What’s my favourite thing about mountain bike stage racing, you ask. The camaraderie? Wrong! The epic scenery? Wrong! Visiting new places and experiencing new cultures? That’s great, but wrong!
Nope, it’s the buffet breakfasts. So. The Redback got off to a good start for me when I hit the buffet at the Mercure Alice Springs right on opening at 6am today. Over 45 blissful minutes, and undeterred by the hotel’s ‘most depressing hits of the 90s’ soundtrack, I devoured a bowl of rockmelon, two bowls of cereal, an English muffin, a stack of pancakes with maple syrup, and a tub of yoghurt. Usually I finish on a few pastries but I held back today, thinking that the 40-kilometre stage wouldn’t quite require that amount of energy.
Wrong! Today’s Redback stage, which took in Alice’s infamous Hell Line trails and the notorious West Alice singletrack required more power, concentration, and yes—calories than I had anticipated, and caught me in completely the wrong ‘relax, it’s the NT’ mood.
The Redback rolls out
The Redback kicked off with a neutral roll-out incorporating the usual things famous and successful cyclists do: getting escorted through red lights by police cars, sledging one another, and waving to (very impressed) local onlookers. I sat up close to the front, mostly for terror of crashing, and expected the boys to jam the pace when the car rolled off, but they didn’t, and we were all together when we hit sandy double track heading north of the Telegraph Station.
Of course, things got a bit hectic, with riders trying to pass and find positions, our lactate buffered by adrenaline and our nerves making everything feel particularly urgent. Thinking about the next four days, I tried to find what I call my ‘marathon pace’. In these circumstances marathon pace feels little better than a plod – until I’ve ridden for a couple of hours, when it starts to feel really hard.
Pretty soon another female racer, Kim Willocks, passed me up a fire road climb, which being in holiday mode I did nothing about, but carried on plodding behind a lovely smooth-riding bloke. Eventually we caught up. Kim was riding strong so I decided to be conservative and follow Kim’s wheel rather than risk blowing myself up by attacking. I’ve barely raced since a big crash in March, and still find it hard to judge how I am feeling, and what my body is capable of. Eventually I passed Kim, got a gap, then ran into a tree. Then I messed about in the feed zone for an embarrassingly long time and we were together again. I had an unopened gel in my mouth and rode some ultra rocky, techy trails with it there for about ten minutes, until my jaw got so sore and drool (which I really felt I needed for hydration purposes) was slinging off my chin, and eventually I had to slow down enough to get the stupid thing in my pocket so I could get back to trying to ride properly. I stole a look. There were only a couple of guys on my wheel, so I relaxed a bit and turned to wondering when the damn stage was going to be over. I suppose it was starting to feel hard!
I wondered this for quite some time, through building heat and through an incredible taxonomy of rockgardens. We had uphill rockgardens, downhill rockgardens, flat rockgardens, and sideways rockgardens. Grassy rockgardens, sandy rockgardens, and my favourite: rocky rockgardens. In fact, it’s safe to describe Alice Springs’ western trails as a 50-kilometre rockgarden and leave it at that. I passed a few guys who were clearly enjoying the heat and the rocks and carried on, over another couple of kilometres of – ah you know what – until my bike stopped working.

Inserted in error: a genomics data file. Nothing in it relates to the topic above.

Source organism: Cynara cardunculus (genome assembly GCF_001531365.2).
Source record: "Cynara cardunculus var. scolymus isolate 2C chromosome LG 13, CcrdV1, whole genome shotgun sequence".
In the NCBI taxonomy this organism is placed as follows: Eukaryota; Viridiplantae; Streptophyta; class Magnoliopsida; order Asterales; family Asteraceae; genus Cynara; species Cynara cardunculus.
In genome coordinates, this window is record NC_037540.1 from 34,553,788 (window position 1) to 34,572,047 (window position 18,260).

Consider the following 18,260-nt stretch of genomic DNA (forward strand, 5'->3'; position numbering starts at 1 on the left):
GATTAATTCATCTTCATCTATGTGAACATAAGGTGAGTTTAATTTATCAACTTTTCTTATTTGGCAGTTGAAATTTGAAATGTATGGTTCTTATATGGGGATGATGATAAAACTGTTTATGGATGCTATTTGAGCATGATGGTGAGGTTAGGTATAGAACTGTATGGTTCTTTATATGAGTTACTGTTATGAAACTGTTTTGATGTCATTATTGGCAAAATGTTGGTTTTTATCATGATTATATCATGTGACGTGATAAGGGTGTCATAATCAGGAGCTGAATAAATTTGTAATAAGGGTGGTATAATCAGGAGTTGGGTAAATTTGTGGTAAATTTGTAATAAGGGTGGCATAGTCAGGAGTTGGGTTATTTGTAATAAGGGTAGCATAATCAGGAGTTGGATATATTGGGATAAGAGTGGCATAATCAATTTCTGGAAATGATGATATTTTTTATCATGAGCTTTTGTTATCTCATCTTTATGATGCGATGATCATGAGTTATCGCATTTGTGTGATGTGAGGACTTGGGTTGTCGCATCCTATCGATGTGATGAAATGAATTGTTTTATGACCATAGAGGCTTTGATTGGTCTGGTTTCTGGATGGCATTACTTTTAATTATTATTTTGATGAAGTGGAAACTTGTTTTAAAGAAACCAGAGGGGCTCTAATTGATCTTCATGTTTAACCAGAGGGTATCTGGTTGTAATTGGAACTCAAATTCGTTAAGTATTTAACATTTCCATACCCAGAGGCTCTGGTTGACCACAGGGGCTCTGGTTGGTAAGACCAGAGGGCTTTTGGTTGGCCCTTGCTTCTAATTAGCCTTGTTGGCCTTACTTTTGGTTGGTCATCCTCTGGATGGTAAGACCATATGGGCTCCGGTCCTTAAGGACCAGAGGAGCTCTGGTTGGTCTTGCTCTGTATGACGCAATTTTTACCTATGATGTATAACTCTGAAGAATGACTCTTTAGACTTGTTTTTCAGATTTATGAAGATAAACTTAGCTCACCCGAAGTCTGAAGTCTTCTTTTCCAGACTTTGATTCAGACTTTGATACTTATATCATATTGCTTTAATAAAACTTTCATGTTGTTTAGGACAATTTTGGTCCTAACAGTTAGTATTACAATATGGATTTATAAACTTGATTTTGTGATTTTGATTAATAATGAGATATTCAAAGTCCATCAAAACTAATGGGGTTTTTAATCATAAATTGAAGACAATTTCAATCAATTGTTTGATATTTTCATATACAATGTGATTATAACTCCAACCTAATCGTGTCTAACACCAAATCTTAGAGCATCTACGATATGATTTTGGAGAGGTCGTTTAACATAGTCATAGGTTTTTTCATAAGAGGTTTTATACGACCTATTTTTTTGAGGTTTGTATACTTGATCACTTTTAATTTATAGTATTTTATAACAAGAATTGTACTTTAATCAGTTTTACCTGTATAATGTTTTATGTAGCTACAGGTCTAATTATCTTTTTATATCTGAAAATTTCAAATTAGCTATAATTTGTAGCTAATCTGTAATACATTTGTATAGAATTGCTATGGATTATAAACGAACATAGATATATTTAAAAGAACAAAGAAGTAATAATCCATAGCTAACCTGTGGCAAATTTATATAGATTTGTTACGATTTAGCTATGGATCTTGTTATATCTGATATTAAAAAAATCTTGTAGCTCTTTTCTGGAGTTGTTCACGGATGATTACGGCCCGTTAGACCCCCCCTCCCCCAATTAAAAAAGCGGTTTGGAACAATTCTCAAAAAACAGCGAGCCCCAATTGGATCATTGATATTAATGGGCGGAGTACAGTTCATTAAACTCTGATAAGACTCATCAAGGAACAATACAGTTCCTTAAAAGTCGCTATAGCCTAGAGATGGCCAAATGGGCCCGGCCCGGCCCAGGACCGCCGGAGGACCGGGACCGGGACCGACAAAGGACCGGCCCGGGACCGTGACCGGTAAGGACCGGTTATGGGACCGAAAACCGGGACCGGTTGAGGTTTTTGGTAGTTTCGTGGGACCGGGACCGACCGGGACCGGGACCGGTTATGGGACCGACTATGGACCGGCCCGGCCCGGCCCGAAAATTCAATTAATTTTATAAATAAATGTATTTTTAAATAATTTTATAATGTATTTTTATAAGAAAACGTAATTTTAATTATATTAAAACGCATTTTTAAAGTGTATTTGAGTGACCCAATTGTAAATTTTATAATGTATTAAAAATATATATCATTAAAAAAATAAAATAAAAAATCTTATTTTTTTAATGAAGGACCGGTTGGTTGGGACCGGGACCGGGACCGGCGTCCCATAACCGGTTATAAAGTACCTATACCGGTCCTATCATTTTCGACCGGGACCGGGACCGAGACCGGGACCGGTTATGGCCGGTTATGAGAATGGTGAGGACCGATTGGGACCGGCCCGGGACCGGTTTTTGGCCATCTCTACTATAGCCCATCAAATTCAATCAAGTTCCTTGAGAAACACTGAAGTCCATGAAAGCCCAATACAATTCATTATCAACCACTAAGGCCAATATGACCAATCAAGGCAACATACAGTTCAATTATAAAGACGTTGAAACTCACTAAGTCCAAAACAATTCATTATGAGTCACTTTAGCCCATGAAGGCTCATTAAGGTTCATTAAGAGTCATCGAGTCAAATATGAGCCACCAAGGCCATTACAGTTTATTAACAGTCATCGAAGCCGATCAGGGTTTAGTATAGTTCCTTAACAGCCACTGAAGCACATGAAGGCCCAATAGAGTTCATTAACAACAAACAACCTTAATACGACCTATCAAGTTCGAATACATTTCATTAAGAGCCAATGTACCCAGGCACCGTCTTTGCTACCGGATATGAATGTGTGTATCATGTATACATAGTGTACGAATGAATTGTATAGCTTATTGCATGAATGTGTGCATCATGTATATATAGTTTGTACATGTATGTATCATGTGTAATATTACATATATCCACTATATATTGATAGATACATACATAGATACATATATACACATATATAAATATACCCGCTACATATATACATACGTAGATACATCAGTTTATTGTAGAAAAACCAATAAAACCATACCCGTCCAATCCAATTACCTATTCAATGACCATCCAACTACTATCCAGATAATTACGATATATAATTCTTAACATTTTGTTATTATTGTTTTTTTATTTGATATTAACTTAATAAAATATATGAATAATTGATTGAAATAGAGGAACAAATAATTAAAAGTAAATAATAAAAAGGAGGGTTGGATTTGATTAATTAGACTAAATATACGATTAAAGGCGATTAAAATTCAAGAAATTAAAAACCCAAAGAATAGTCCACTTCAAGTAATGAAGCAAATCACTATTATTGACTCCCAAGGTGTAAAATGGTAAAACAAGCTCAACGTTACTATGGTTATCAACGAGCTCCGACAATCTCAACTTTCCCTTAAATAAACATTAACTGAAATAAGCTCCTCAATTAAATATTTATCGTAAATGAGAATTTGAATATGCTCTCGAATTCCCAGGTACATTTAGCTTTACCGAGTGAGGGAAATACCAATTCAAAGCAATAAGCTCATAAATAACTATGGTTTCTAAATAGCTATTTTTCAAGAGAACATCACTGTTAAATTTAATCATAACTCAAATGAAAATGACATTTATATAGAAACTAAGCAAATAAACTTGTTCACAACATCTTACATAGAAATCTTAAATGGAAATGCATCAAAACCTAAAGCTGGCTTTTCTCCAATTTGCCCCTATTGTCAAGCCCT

This came as quite a surprise. It always works! I pulled over to check it out. The Di2, which I have come to love and rely on to make racing a billion times easier, had checked out. The battery couldn’t be dead, I charged it two days ago. I checked the cables. They seemed ok. The guys I’d passed overtook me and I knew I needed to get moving in a hurry. ‘Well singlespeeding’s ok’, I thought. ‘Some people even do it for fun!’
Off I went in the 32/38. Great gear for climbing, lousy gear for Everything Else, and definitely not a gear anyone ‘singlespeeding for fun’ would select. It turned out all the uphill rockgardens were behind us and we only had downhill and flat ones to go, plus quite a lot of (hallelujah!) rockless flat pedalling, which was even worse. I alternated between four activities: Looking over my shoulder, violently spinning 140rpm cadence, aerotucking, and swearing, before finally crossing the finish line, a little bit bewildered, about a minute in front of Kim*.
Here’s a link to my ride on Strava.
The Elite Men’s race
The Redback’s elite men got off to a clean and tidy start, with hitters Ben Henderson, Chris Hanson, Ben Gooley, and James Downing entering the singletrack in essentially the same order they emerged from it 40 kilometres later. Henderson won the Redback’s first stage in 1:53, but there looks to be some close racing ahead for these guys. As expected, Kim Willocks finished just a minute behind me, followed by young talent Zoe Cuthbert.
Riders had a brief respite to rehydrate, wash bikes, and swim in the pool before reconvening for the awful, wonderful Anzac Hill Climb stage. This ITT style stage sends rider up the town’s iconic hill for a brutal 1-2 minutes of pure burn, assisted, of course, by rowdy, inebriated hecklers who would put a Belgian CX crowd to shame.
In the men’s hill climb, whippet Oliver Hartung claimed victory by a nail-biting margin, while I was really happy to hang on the extra 50m past what I imagined was the finish line for a win on the hill.
Tomorrow The Redback serves up an individual ITT in the morning, and the incredible night race after dark, run over the same course as the ITT, and I’ll be having pastries at breakfast.
*For those curious to know it turns out the Di2 problems are All Imogen’s Responsibility because I probably didn’t plug the connectors in properly.